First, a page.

OP
B
Aug 16, 2016
7
0
Man.. I'm getting tired of OPs posting questions and asking for advice, and then getting mad at what people tell them. Don't post a public question for everyone to answer if you're gonna pick and choose which ones are appropriate or not.. Be warned that you will get nice and also straight up answers. Thats what happens when you publicly post a question. If you have your mind made up then trust your decision making, instead of seeking validation. Because thats what it seems like you were lookin for


Sent from my iPhone using SDN mobile
As I previously stated, I was just asking if anyone has experienced something like this and/or if they had any advice. I was not looking for validation. I was just looking for advice. Thanks.
 

escanoke

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OP, why not call some dental school admissions and see what they say? I'm surprised everyone is telling you to finish the program. They do have a good point about finishing what you started and having a back up plan but I always thought and could've sworn read here in SDN (I think in the pre-allo) that getting a specific professional degree than going for another in the same field medical looks bad because your indecisive and once you finish one program what will be the chances you don't get it even a try and starting pursuing something else and thus wasting a spot in a program that could've gone to someone who was passionate about the program from the beginning?


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schmoob

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I just was asking question. There was no need to be rude because that's what your post is coming off as to me. Plus, you just assumed that the career counselor was at the nursing school. The career counselor I talked to is a counselor from the university where I am working on my BSN. I just went to her for advice to help me make a decision, just like I came her to ask for advice. I'm not looking for anyone to make my decisions for me. I know that I have to make my own decisions. I just wanted to know if anyone has experienced and issue like this before.

Also, I know that I will shadow someone and try to volunteer in both of these fields because I already have plans to do so no matter what decision I made. Also, you keep assuming. You don't know that I will be unemployed, unless you can predict the future. I also wouldn't consider myself a quitter if I did choose to leave nursing for something else because I think it shows maturity and growth to realize that something is not for you and decide to make a change. I have a positive outlook on life, and I know that what ever I decide will be best for me. I'm not trying to be wishy-washy. I'm just trying to make sure I choose the career that I want to for the rest of my life. I know that I'm going to have to live with the choices that I make no matter what, and I know that people make mistakes. We just have to learn from our own mistakes, pick ourselves up, and move on. It's all apart of life. As I previously stated, I was just looking for advice which I thought was what I thought SDN was about. But, I guess it's not. It's just for people to get in front of their computer screen and assume they know someone else's life.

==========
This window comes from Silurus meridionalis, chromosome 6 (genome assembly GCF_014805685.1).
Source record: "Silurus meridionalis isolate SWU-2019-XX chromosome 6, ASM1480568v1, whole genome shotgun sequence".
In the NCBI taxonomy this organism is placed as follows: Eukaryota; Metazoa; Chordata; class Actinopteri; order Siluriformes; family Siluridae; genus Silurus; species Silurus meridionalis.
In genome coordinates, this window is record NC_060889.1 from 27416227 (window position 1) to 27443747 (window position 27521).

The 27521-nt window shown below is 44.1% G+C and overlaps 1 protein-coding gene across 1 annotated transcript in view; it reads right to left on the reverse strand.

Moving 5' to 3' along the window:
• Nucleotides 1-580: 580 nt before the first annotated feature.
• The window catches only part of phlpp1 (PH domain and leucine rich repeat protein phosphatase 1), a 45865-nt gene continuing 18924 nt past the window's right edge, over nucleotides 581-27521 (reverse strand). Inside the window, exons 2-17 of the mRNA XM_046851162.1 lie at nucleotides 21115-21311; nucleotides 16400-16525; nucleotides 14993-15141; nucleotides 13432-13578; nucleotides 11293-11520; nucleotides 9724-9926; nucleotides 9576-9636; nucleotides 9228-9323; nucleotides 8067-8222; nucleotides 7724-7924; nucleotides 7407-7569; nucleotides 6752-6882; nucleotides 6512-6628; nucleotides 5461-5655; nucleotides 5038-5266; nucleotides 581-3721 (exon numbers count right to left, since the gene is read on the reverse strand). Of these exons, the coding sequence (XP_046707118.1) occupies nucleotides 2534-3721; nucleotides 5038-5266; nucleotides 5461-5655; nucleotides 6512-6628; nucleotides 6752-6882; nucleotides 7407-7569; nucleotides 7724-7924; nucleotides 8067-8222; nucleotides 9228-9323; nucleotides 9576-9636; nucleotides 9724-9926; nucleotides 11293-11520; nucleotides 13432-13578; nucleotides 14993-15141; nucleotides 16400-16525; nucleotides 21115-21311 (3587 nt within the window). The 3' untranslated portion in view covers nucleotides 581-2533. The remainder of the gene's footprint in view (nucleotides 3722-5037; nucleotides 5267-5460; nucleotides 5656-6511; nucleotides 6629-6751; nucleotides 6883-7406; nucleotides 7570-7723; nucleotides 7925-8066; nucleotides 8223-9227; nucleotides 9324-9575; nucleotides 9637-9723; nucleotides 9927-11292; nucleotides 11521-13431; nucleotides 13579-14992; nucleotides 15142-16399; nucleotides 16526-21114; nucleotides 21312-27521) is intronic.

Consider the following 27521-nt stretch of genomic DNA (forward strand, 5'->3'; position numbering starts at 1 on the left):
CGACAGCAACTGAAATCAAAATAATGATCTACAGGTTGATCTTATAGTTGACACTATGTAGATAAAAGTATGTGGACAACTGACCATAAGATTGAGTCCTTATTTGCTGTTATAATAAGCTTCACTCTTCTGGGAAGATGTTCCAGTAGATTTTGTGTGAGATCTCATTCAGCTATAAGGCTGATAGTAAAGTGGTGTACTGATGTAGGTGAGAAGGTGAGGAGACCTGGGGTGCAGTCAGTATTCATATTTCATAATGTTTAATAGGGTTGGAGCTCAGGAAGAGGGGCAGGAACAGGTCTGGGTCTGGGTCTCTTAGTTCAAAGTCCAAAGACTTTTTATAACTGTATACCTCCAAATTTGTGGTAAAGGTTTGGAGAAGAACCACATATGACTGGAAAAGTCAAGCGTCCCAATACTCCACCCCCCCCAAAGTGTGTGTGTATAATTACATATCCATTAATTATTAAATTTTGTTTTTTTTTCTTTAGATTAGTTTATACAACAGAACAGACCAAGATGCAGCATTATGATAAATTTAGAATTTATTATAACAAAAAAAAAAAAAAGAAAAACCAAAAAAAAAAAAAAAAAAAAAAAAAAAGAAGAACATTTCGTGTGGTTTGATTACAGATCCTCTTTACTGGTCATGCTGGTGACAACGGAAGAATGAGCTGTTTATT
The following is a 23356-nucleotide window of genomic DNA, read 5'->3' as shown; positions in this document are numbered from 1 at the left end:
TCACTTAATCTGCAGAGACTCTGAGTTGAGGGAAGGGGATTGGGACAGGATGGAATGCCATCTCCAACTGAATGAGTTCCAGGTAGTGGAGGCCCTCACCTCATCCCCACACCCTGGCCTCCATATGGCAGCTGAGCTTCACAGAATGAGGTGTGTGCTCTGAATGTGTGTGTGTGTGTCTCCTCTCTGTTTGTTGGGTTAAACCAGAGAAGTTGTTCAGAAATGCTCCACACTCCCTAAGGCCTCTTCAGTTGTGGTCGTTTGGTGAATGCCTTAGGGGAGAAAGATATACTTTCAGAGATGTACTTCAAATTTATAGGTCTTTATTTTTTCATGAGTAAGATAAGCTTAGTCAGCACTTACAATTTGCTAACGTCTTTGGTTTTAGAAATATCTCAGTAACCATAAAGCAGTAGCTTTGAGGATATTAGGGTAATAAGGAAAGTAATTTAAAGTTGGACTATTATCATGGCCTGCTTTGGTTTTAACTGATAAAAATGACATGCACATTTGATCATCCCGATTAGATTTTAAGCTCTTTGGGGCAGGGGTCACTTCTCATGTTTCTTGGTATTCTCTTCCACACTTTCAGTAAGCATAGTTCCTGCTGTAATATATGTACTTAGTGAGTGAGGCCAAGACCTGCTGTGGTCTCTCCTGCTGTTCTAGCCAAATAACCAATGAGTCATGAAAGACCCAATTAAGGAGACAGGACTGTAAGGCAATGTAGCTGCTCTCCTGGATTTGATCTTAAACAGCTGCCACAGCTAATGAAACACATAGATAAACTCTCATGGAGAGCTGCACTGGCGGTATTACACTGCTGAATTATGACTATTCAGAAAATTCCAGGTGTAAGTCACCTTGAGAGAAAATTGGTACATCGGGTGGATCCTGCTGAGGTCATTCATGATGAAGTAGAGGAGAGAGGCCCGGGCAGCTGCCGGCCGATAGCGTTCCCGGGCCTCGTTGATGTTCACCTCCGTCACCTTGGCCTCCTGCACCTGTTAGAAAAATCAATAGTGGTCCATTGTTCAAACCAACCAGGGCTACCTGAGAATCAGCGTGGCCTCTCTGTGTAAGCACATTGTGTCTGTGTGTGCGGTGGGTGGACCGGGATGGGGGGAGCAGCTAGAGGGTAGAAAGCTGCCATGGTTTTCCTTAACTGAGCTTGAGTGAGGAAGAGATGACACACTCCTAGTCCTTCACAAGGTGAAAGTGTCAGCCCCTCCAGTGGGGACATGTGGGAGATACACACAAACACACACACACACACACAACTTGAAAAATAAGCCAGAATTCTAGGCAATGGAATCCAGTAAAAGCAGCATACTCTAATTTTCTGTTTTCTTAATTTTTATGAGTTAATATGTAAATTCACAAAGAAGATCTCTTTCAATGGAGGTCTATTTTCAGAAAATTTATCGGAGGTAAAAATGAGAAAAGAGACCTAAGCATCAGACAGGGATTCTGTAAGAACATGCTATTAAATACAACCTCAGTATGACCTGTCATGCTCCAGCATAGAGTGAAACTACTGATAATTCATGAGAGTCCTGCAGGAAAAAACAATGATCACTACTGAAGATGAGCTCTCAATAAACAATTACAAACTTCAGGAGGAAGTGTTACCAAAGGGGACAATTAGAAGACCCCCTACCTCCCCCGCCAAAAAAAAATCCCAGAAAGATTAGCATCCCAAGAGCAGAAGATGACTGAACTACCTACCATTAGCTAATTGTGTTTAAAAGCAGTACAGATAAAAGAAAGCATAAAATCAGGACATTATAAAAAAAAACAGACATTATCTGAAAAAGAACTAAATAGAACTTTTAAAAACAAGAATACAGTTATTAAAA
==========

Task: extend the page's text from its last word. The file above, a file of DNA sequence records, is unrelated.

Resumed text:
I know that I will be successful in whatever I choose no matter if it's nursing, dentistry or something else. BTW...you really could have stopped at your first sentence, because there was no need for all of the extra stuff. Anyway, thanks for the advice.
Lol you asked a question, but you didn't like the answer. A number of people pointed out that dropping your program would look bad, and you actually disagreed! Let me remind you:
What if someone realized that nursing is not something that they want to do anymore, and they would rather pursue dentistry instead? Would you still advise them to stick with the BSN program? Would their application be frowned upon because they chose to leave an accelerated nursing program after completing the first term/month to follow their heart and go the dental school route?
I don't think so, as long as I am able to explain a good reason why I have decided to make a career change.
And if you think my post came off as rude then you need to re-read it and really look at what it is saying to you.

Also, if you take a look earlier in the thread, I made a post that was kind and encouraging, but it wasn't getting through to you. So if you wanted an answer, I gave it to you in a way that you would understand.
Oh and you're right, we learn from our mistakes pick ourselves up and move on. But you're being given solid advice to keep you from making a huge mistake. If you choose to ignore the advice, that's already a whole other mistake you're making.

Anyway, do what you want. Good luck.